First, Gilead argues § 154(b)(2)(C)(i), which provides that any PTA for PTO delay will be reduced by "the period of time during which the applicant failed to engage in reasonable efforts to conclude prosecution of the application", when read in context with surrounding statutory language, requires applicant behavior resulting in actual delay. Second, Gilead points to the statutory purpose and legislative history in order to support the argument that Congress intended to penalize only applicant conduct that causes actual delay.

Step-one of Chevron asks whether Congress "directly addressed the precise question at issue." The district court determined "the precise issue is whether filing a supplemental IDS after submitting a reply to a restriction requirement constitutes a failure to engage in reasonable efforts to conclude prosecution of the application." Adoption of Gilead's interpretation of the statute necessarily leads to an illogical distinction between applicants whose conduct is intended to cause delay, but who nonetheless fail, from those whose conduct incidentally results in causing actual delay. In such a scenario, egregious and obvious delay tactics would remain unsanctioned merely because they do not result in actual delay. Thus, because the legislative history of the statute does not support the finding that Congress aimed to distinguish between patent applicants whose conduct attempts to delay issuance of a patent from those whose conduct actually results in a delay, this court rejects Gilead's attempt to read it into the statute.

Because Congress has not addressed the precise question at issue in this case—whether a failure to engage in reasonable efforts requires conduct that actually causes delay—this court must proceed to an analysis under Chevron step-two.

The PTO's Interpretation and Application of the Statute Is Permissible

In step-two, Chevron requires determination of "whether the [PTO's] answer is based on a permissible construction of the statute." At this stage of the Chevron analysis, judicial deference to an agency's construction of a statutory scheme is afforded considerable weight. Chevron teaches that when Congress explicitly leaves a gap for an agency to fill, "[s]uch legislative regulations are given controlling weight unless they are arbitrary, capricious, or manifestly contrary to the statute." Therefore, the Circuit is required to accept the agency's construction of the statute even if the agency's reading differs from what the court believes is the best statutory interpretation.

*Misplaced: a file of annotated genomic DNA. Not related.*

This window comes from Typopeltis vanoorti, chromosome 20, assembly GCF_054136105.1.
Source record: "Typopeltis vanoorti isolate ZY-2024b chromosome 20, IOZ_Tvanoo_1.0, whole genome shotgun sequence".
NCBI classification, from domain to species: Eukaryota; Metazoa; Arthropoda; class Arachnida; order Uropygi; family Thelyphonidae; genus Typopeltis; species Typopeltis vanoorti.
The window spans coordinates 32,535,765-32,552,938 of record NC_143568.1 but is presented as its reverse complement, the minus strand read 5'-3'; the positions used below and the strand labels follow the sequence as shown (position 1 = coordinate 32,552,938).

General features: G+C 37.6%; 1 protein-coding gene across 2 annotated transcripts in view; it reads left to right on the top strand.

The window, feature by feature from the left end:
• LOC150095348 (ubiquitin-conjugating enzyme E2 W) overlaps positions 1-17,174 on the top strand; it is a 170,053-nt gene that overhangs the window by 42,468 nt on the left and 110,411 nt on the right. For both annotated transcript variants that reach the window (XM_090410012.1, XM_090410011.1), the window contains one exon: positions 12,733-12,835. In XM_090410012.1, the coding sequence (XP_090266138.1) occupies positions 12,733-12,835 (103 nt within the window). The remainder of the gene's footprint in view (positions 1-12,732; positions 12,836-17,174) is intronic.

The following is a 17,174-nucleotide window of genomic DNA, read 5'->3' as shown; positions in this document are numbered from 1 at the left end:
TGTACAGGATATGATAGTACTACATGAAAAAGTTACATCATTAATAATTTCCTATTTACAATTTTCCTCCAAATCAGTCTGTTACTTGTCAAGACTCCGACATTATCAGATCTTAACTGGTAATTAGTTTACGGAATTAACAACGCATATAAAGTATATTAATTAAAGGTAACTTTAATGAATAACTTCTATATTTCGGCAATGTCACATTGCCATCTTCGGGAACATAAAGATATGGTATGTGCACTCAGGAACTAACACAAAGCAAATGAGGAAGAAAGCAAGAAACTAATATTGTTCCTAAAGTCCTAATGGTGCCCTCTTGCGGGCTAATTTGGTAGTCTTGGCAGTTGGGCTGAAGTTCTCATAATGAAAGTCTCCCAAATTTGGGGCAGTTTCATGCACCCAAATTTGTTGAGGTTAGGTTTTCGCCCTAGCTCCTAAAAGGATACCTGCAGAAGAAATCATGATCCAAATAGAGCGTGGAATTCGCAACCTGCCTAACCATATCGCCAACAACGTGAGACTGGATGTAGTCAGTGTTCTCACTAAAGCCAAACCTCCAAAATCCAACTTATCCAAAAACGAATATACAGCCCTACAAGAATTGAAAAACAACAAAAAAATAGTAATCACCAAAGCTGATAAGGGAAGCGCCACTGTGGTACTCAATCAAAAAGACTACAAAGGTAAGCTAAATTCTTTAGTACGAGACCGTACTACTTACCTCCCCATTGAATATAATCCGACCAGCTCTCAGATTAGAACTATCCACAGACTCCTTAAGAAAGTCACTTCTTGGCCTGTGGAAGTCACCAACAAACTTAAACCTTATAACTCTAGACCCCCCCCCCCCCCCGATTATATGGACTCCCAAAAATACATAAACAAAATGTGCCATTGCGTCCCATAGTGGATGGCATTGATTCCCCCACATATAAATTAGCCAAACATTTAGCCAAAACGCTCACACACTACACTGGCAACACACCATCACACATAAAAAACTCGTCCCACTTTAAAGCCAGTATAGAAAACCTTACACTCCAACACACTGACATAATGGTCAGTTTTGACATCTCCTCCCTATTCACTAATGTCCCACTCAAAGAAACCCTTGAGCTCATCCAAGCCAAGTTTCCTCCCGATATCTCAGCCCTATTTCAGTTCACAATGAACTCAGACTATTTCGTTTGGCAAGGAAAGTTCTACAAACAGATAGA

Gilead's Chevron step-two argument parallels its Chevron step-one argument, and for the same reasons outlined above, the panel rejects its contentions. Congress expressly delegated authority to the PTO by granting authority to "[t]he Director [to] prescribe regulations establishing the circumstances that constitute a failure of an applicant to engage in reasonable efforts to conclude processing or examination of an application." 35 U.S.C. § 154(b)(2)(C)(iii). As permitted by statute, the PTO promulgated 37 C.F.R. § 1.704(c)(8), which encompasses the precise situation in this case—the filing of a supplemental IDS after submission of a reply to a restriction requirement. This demonstrates Congress intended the PTO to employ its expertise in identifying applicant conduct demonstrating a lack of "reasonable efforts to conclude processing or examination of an application."

Therefore, the panel finds that a reasonable interpretation of the statute is that Congress intended to sanction not only applicant conduct or behavior that result in actual delay, but also those having the potential to result in delay irrespective of whether such delay actually occurred. Because the panel finds the PTO's construction of the statute reasonable, it rejects Gilead's contention that the regulation is overbroad and an unreasonable interpretation of the statute, and affirms the grant of summary judgment.

Biax Corp. v. Nvidia Corp., Fed Cir. Case 2013-1649, 1656, and 1654 (February 24, 2015)

Biax sued Nvidia and Sony for infringement of two patents directed to parallel processing computer systems. The district court granted attorney fees to defendants under § 285 despite applying the then-prevailing standard articulated in Brooks Furniture, which required that a defendant demonstrate that the litigation was objectively baseless and brought in subjective bad faith in order to be entitled to fees.

The district court found objective baselessness and bad faith and awarded fees for the period between Biax's expert's deposition and the court's summary judgment decision. According to the district court, the award was justified because Biax's expert admitted in his deposition that Biax had no infringement position under the court's claim construction orders. The district court then denied Nvidia's and Sony's motion for fees under § 1927, explaining that Dorsey did not "exceed the bounds of zealous advocacy."

Biax appealed the award of fees under § 285, while Nvidia and Sony cross-appealed the denial of fees under § 1927. While the appeals were pending, the Supreme Court decided Octane Fitness, LLC v. ICON Health & Fitness, Inc., 134 S. Ct. 1749 (2014), and Highmark Inc. v. Allcare Health Management System, Inc., 134 S. Ct. 1744 (2014), which changed the standard for awarding fees under § 285 and the standard for appellate review.

Reversal of Fee Award Under § 285

Section 285 provides: "The court in exceptional cases may award reasonable attorney fees to the prevailing party." In Octane Fitness, the Supreme Court rejected the Brooks Furniture standard, explaining that "there is no precise rule or formula for making" a determination as to whether a case is exceptional. It is a case-by-case determination based on considering the totality of the circumstances. Such an exceptional case is "rare." But, if the case "stands out from others with respect to the substantive strength of a party's litigating position . . . or the unreasonable manner in which the case was litigated," it is "exceptional" under the meaning of the statute. An abuse-of-discretion standard applies in reviewing a § 285 determination. Highmark.